Ultra-processed foods and adolescent health
There is growing concern about high levels of UPF consumption. In UK adults, 57% of daily energy intake derive from UPF, with an even higher proportion seen in adolescents (66%). A lot of foods classified as UPF are often deemed ‘junk food’ – food with low nutrient content but high in saturated fats, free sugar or salt, for example, crisps or supermarket biscuits. High-levels of regular consumption of these foods elevate the risk of obesity and serious chronic diseases such as type 2 diabetes across the life course . However, it is important to remember that UPFs also includes foods that are affordable, accessible and nutritious (e.g., supermarket bread made with wholegrain fortified flour).
UPFs increasingly define adolescents’ consumption patterns, and adolescents are the age group with highest consumption of UPFs [8–11]. There is an important relationship between socio-economic background and UPF consumption. In the UK, adolescents from higher socio-economic backgrounds consume lower overall levels of UPF (62% of daily energy intake) compared to those from lower socio-economic backgrounds (69% of total energy intake). However, adolescents from lower socio-economic backgrounds are more likely to consume UPF subtypes that are perceived as less healthy, and these dietary disparities during adolescence are worrisome [9, 12, 13]. Addressing the implications of UPF consumption among adolescents, particularly in the context of socio-economic disparities, is crucial for improving public health and reducing health inequalities in the UK. However, providing a ‘one-size-fits-all’ recommendation to reduce UPF without understanding how, when and why adolescents consume them at best would be ineffective, and at worst may backfire or even shame young people about their own or food choices or their familial food culture.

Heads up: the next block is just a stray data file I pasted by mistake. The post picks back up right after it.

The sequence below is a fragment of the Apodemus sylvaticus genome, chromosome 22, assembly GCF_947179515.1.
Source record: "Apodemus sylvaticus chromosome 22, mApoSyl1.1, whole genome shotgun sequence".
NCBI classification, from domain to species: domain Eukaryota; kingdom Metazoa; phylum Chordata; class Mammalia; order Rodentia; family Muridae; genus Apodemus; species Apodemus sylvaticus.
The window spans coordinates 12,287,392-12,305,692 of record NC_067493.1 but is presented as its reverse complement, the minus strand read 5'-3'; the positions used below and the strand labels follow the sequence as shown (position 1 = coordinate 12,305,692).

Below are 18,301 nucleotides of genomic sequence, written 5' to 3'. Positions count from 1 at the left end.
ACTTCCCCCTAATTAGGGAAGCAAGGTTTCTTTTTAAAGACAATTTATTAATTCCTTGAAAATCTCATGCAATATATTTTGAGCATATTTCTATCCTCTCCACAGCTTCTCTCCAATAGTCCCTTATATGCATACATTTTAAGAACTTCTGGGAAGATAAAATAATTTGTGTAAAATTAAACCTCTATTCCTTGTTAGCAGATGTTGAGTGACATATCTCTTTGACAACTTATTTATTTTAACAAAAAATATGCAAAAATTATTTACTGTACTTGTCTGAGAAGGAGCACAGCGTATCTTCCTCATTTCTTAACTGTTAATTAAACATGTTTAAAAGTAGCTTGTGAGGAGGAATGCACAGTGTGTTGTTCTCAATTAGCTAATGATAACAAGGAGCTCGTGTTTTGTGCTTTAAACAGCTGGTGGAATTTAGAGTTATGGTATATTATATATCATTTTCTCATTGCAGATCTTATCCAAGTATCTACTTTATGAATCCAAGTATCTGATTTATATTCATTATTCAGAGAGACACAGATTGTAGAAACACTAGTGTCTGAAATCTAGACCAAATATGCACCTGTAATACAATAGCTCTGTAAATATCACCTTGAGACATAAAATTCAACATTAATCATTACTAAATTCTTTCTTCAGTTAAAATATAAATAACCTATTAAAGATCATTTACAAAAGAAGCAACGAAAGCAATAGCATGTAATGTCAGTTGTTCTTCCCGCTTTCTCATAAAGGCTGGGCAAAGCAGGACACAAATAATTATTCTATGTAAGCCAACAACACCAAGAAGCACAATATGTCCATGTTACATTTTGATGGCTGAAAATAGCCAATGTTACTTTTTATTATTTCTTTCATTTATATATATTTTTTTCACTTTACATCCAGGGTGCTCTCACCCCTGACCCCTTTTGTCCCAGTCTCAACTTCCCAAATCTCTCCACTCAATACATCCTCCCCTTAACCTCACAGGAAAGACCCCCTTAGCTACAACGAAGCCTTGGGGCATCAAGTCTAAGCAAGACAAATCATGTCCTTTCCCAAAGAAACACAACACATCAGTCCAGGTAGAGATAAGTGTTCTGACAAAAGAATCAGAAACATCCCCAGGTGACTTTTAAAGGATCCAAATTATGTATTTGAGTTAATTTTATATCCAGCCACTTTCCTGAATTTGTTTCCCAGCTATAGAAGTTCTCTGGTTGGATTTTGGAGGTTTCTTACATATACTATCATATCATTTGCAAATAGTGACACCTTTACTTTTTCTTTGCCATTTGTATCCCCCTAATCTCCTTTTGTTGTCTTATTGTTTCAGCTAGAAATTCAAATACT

Either way, changing over half of all food consumed in the UK is not going to be an easy endeavour, but, addressing this in adolescent years, when habits are still being formed, provides a great opportunity to protect the next generation from the potential risk that a high consumption of UPF entails. Now is the time to invite young people to the table for policymakers, healthcare professionals, and educators to consider implementing policies that discourage the consumption of unhealthy UPF, and make non-UPF more accessible as a way to improve public health and reducing health inequalities early in life in the UK.
- Astrup, A. and C.A. Monteiro, Does the concept of “ultra-processed foods” help inform dietary guidelines, beyond conventional classification systems? Debate consensus. The American Journal of Clinical Nutrition, 2022.
- Monteiro, C.A., Cannon, G., Lawrence, M., Costa Louzada, M.L. and Pereira Machado, P. Ultra-processed foods, diet quality, and health using the NOVA classification system. Rome, FAO, 2019.
- WHO, The second decade: improving adolescent health and development. 2001, World Health Organisation: Geneva.
- United Nations. Definition of Youth. 2013 September 2023; Available from: https://www.un.org/esa/socdev/documents/youth/fact-sheets/youth-definition.pdf.
- Neufeld, L.M.P., et al., Food choice in transition: adolescent autonomy, agency, and the food environment. The Lancet, 2022. 399(10320): p. 185-197.
- Chavez-Ugalde, Y., et al., Manuscript title: Ultra-processed food consumption in UK adolescents: distribution, trends, and sociodemographic correlates using the National Diet and Nutrition Survey 2008/09 to 2018/19. medRxiv, 2023: p. 2023.06.05.23290977.